The Metropolitan Washington Council of Governments (COG) kicked off a new season of anything-but-car travel Wednesday by approving funds for alternative transportation projects and accepting a plan to stretch this year’s “Car Free Day” into two days.
- Between Uber and Lyft, millennials are spending upwards of $100 a month on ridesharing services in some cities.
- Money managing app Empower surveyed 50,000 users across the US to determine how much millennials pay for Uber and Lyft per month in 29 cities.
- Uber and Lyft were born in San Francisco and users there spend the most.
Getting around major metropolitan areas can be hard on foot and at times unbearable using underground transportation. Ridesharing apps like Uber and Lyft thrive in areas with a highly concentrated population — and some millennials are spending over $100 a month to use them.
Tech giants Uber and Google-parent Alphabet offered their blessing to the red-hot electric scooter industry this week. The companies announced on Monday that they are leading a group of investors pumping $335 million into scooter-sharing startup Lime in a fundraising round that values Lime at a whopping $1.1 billion.
The news came on the same day as reports that rival scooter startup Bird had raised roughly $300 million, for a valuation north of $2 billion. Another scooter company, San Francisco-based Spin, is reportedlyraising $125 million in blockchain-based funds.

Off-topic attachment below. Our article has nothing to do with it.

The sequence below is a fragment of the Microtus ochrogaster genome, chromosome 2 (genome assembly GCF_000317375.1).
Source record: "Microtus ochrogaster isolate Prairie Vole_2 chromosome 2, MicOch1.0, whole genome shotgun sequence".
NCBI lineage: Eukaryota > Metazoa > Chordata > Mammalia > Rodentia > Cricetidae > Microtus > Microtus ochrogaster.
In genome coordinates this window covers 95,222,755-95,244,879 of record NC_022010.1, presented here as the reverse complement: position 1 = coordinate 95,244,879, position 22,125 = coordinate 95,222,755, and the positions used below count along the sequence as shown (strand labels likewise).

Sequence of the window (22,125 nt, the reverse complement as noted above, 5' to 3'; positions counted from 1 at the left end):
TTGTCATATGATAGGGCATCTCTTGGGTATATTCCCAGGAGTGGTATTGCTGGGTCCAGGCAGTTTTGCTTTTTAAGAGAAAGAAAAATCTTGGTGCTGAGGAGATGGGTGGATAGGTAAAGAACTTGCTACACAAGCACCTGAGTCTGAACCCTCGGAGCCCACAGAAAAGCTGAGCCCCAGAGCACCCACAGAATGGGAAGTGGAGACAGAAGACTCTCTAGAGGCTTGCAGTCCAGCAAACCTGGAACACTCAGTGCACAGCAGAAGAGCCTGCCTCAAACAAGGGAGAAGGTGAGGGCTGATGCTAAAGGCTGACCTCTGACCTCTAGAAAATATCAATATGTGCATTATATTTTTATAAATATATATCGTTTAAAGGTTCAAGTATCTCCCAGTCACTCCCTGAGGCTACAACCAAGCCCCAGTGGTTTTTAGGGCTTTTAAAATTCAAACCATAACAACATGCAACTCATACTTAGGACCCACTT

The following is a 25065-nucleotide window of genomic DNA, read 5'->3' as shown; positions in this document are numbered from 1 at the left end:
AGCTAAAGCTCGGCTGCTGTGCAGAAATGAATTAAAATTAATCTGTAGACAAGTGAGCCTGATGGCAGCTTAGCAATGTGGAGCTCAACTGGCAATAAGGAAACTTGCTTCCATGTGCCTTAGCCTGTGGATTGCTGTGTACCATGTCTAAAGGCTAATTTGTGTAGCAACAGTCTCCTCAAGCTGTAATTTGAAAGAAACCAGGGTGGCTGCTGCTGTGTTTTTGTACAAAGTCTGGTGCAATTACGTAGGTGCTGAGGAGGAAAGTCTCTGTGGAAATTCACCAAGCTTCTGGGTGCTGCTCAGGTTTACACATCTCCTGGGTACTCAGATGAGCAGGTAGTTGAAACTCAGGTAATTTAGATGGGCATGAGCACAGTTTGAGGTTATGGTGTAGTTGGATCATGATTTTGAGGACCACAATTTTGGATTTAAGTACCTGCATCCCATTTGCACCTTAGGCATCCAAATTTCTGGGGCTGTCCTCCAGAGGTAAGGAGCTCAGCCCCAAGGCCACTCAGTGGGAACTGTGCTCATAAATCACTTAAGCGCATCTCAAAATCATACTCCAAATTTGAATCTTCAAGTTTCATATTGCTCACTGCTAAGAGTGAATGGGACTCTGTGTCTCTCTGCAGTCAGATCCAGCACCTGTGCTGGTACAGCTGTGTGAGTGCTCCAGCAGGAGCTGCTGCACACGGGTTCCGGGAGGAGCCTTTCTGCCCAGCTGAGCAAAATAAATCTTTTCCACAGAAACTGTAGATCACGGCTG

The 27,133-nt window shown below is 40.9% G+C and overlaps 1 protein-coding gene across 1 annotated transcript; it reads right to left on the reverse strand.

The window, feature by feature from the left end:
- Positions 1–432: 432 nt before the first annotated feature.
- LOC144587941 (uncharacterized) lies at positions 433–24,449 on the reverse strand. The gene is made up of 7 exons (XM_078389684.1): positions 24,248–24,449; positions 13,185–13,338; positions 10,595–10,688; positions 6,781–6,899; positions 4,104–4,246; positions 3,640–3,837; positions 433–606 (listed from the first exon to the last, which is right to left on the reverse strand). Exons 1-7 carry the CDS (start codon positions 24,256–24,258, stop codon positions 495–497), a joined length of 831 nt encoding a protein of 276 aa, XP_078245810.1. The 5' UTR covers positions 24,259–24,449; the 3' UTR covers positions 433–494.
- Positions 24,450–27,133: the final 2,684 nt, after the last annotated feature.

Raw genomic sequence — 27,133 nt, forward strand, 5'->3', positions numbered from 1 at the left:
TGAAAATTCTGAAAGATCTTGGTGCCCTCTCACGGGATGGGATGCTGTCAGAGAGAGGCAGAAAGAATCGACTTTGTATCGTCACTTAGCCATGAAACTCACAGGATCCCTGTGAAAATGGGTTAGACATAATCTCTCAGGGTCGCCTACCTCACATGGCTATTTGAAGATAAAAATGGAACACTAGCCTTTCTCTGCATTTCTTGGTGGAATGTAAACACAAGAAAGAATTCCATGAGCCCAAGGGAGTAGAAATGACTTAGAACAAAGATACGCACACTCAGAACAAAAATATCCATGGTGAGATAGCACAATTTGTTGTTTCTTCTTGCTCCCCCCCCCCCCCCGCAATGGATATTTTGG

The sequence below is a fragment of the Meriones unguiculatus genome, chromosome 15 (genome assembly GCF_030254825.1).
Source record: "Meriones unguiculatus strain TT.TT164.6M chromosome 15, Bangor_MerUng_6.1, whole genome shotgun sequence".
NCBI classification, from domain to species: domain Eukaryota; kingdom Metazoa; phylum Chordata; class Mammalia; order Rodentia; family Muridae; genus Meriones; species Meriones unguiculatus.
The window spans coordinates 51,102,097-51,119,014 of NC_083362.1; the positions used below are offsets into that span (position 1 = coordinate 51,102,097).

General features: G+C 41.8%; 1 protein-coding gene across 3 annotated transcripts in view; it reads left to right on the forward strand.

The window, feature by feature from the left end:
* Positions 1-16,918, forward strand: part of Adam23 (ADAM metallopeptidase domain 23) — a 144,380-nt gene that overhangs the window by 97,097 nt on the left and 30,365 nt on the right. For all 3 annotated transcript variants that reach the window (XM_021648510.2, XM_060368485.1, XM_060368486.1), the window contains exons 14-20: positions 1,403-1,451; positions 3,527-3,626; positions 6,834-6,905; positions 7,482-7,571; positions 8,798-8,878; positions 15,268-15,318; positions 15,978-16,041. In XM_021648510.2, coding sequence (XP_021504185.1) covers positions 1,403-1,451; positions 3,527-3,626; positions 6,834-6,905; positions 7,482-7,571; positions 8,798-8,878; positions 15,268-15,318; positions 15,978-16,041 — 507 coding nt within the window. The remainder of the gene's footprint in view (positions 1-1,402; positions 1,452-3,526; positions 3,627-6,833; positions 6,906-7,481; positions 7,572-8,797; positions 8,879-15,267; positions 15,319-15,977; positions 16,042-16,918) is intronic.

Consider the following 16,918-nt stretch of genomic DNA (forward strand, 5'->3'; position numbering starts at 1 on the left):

Between those massive valuations and a deluge of recent media attention, Lime and Bird are two of the biggest names in the burgeoning scooter market. But are these buzzy startups really worth billions of dollars?
WASHINGTON — D.C. Mayor Muriel Bowser, Police Chief Peter Newsham and District Department of Transportation Director Jeff Marootian announced a host of preparation plans ahead of next week’s MLB All-Star Game — which include road closures, new parking restrictions, and transit changes.
“It’s a big summer for sports fans in Washington,” Bowser said. “As always, throughout the All-Star Week festivities, our goal is to ensure the safety of residents and visitors.”
Newsham said the city and its police department are ready with increased staffing of both uniformed and plain clothed officers to monitor activity around All-Star related events and closures.
WASHINGTON — A powerful business group that has thrown its support behind Metro funding and toll lanes from Richmond to Baltimore is now calling for changes to unify how we pay to get around.
In a document being released Monday, the Greater Washington Partnership asks transportation systems across the region to unify payments in a single interchangeable way that would allow one-click planning and purchase of a trip that could feature bike share, scooters, Metro, commuter rail and buses.
“What we want, ultimately, is one seamless integrated platform for folks to be able to plan for and pay for a trip across all public and private transport options in the capital region of Baltimore to Richmond,” the group’s Transportation Policy Director Joe McAndrew said.